And you can’t drive, correct? Are there any other restrictions because of your eyesight?
VicRoads, which is kind of the Australian equivalent of the DMV, they say while it’s not illegal, they do not advise that someone with the condition drives. I know the order of traffic lights. I can see when they’re turned on and they’re not turned on. I know the shape and rough color of street signs because I have been able to see color before. But I don’t drive. I can’t be a pilot. The aviation industry is super-strict on it, which is fair enough.
Does your selection of clothes or interior decorating seem off to other people?
I get a lot of questions about why I dress in black and it’s just because I like it. It’s easy. It doesn’t show stains. It’s easy to wash. I do a lot of work with my hands in a workshop and if I get something on my hands, I can wipe it off and it doesn’t make a mess. I don’t dress in black because I don’t see color well. I have a couple of … I think they’re blue shirts. I follow a couple of Canadian hockey teams. I don’t really like Australian sports. I’ve got a Vancouver Canucks shirt. I have a couple of different colors in my lineup that I wear. Apparently they’re mostly blue though.
Do you enjoy visual art? Would a visit to a famous museum be really boring to you?
I’ve thought a lot about that. There is a café in my town that’s a very art-inspired café and I love it there. I think it’s awesome. They are constantly rotating their lineup. I appreciate it as much as anyone. It’s not so much the visual work that goes into it; it’s the physical and mental effort that goes into doing art. I’ve tried drawing. I’m terrible at it. My partner draws and she’s really good at it. She has a lot of different ways she draws, fine lines with different colors and pens, but the color is not what’s important to me. It’s the effort that goes into it.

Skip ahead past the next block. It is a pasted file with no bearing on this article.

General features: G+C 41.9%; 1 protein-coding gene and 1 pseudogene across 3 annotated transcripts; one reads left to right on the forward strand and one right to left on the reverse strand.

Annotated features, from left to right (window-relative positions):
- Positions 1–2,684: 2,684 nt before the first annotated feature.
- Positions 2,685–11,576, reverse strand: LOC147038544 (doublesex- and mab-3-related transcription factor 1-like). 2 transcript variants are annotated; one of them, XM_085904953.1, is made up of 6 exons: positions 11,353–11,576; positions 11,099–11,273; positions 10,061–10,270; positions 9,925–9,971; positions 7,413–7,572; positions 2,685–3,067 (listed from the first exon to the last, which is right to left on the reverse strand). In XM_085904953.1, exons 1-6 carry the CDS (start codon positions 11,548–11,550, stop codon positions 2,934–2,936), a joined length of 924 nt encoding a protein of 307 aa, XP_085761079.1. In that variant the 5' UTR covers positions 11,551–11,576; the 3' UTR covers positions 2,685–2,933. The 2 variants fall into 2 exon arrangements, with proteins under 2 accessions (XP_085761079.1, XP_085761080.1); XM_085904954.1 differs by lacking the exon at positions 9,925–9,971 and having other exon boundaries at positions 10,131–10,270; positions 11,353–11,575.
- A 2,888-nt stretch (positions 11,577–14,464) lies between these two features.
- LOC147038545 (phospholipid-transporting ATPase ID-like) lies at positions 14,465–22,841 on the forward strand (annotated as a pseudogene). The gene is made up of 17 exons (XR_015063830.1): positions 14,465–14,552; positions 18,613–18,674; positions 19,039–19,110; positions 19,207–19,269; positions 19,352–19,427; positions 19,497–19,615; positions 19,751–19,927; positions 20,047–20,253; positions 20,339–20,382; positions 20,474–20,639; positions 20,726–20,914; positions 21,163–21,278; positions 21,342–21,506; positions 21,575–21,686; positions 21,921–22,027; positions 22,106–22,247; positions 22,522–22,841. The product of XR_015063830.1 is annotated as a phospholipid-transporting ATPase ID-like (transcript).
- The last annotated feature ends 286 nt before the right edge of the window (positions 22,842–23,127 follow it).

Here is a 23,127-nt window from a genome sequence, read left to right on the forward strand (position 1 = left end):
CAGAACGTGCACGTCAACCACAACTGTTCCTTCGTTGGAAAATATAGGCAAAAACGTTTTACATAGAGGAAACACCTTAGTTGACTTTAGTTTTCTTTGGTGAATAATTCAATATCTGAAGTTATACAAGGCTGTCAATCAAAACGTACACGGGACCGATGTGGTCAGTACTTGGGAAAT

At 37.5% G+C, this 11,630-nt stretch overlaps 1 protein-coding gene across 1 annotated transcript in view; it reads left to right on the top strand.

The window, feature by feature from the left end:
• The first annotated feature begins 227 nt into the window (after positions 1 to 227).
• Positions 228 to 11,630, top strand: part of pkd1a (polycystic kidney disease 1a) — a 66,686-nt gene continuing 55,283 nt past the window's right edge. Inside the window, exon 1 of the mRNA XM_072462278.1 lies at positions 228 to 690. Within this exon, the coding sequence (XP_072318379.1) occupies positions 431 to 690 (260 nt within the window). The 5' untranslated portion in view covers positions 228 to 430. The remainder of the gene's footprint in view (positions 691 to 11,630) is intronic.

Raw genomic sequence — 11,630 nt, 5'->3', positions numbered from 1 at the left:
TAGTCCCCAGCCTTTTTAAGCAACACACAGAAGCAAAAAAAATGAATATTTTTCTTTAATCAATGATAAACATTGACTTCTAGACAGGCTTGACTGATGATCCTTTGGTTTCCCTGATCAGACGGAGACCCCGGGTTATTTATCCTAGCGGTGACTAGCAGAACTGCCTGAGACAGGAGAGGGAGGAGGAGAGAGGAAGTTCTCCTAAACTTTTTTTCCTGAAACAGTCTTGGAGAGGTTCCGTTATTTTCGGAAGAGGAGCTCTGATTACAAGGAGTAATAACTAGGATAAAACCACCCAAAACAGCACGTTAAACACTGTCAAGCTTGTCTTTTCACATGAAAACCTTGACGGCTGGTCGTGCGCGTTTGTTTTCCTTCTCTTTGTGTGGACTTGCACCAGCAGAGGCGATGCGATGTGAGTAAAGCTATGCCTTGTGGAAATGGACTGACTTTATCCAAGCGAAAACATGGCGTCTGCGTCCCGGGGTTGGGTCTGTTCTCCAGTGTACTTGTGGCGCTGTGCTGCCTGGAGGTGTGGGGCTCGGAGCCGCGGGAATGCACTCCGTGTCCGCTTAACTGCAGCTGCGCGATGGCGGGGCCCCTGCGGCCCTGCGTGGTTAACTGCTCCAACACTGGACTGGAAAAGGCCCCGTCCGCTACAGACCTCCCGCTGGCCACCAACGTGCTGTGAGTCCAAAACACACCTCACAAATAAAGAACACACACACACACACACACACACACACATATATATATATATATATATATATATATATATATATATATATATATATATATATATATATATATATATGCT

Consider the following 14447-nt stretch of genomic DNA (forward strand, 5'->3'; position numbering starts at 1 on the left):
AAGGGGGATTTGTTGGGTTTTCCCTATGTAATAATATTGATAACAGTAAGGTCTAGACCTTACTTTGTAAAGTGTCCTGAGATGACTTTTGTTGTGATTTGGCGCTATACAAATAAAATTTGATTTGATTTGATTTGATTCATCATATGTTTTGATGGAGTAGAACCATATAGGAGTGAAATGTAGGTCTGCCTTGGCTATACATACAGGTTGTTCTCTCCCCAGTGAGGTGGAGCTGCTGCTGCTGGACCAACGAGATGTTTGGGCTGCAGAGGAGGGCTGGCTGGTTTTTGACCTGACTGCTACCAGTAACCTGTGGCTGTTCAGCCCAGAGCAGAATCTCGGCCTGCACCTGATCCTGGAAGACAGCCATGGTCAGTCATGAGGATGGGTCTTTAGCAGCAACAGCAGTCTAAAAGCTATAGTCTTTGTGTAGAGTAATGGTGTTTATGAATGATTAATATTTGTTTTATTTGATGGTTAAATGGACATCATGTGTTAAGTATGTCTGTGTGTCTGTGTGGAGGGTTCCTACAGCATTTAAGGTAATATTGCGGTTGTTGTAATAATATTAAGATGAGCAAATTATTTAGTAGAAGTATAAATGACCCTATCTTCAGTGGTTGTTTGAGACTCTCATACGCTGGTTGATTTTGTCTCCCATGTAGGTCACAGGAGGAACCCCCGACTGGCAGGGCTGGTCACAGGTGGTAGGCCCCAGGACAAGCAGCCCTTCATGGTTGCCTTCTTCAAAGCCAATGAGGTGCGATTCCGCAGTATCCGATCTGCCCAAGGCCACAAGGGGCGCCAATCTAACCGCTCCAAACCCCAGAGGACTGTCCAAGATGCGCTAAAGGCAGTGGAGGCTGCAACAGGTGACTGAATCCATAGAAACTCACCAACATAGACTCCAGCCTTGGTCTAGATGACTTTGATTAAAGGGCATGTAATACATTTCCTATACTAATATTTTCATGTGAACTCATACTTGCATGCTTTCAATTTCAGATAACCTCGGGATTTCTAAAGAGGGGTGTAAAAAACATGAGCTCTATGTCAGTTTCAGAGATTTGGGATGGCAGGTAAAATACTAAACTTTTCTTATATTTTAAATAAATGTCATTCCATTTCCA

I don’t want to reduce you to a condition. Is there anything else you want people to know about you?
I’m 24. I’ve been in a long-distance relationship, which is fine. We’ve been engaged since May. I love building things. I didn’t do well in school. I dropped out in year 10, just because I had a lot of problems learning in school. I found that I worked better learning by myself than in a group. I’ve played drums for 14 years. I love music. Whenever I am, I have music playing. I’m currently building a guitar for someone. I don’t know how to play them, but I love building them. They are a lot more mechanical than drums. I have a dog. She’s sitting down next to me at the moment. Her name’s Millie. She goes absolutely everywhere with me.
Do you want to see colors? If there was an operation, would you undergo it?
Depending on the cost. If I had a surgeon approach me who was reputable and he had documents and studies to back him up and he said, “Do you want to do this for free?” I’d be like, “Cool, no worries.” If it’s going to cost a hundred thou, it’s honestly not worth it to me, because I only notice it every few months if I am wiring something or if I’m doing something in Photoshop and I need to know the colors.
What’s your maximum price? How much is seeing colors worth to you?
Probably $7,000 US, which is $10,000 here. I think that might be okay for it. I might take a loan for it, if possible. It’s not something I think about. It’s not something that bothers me.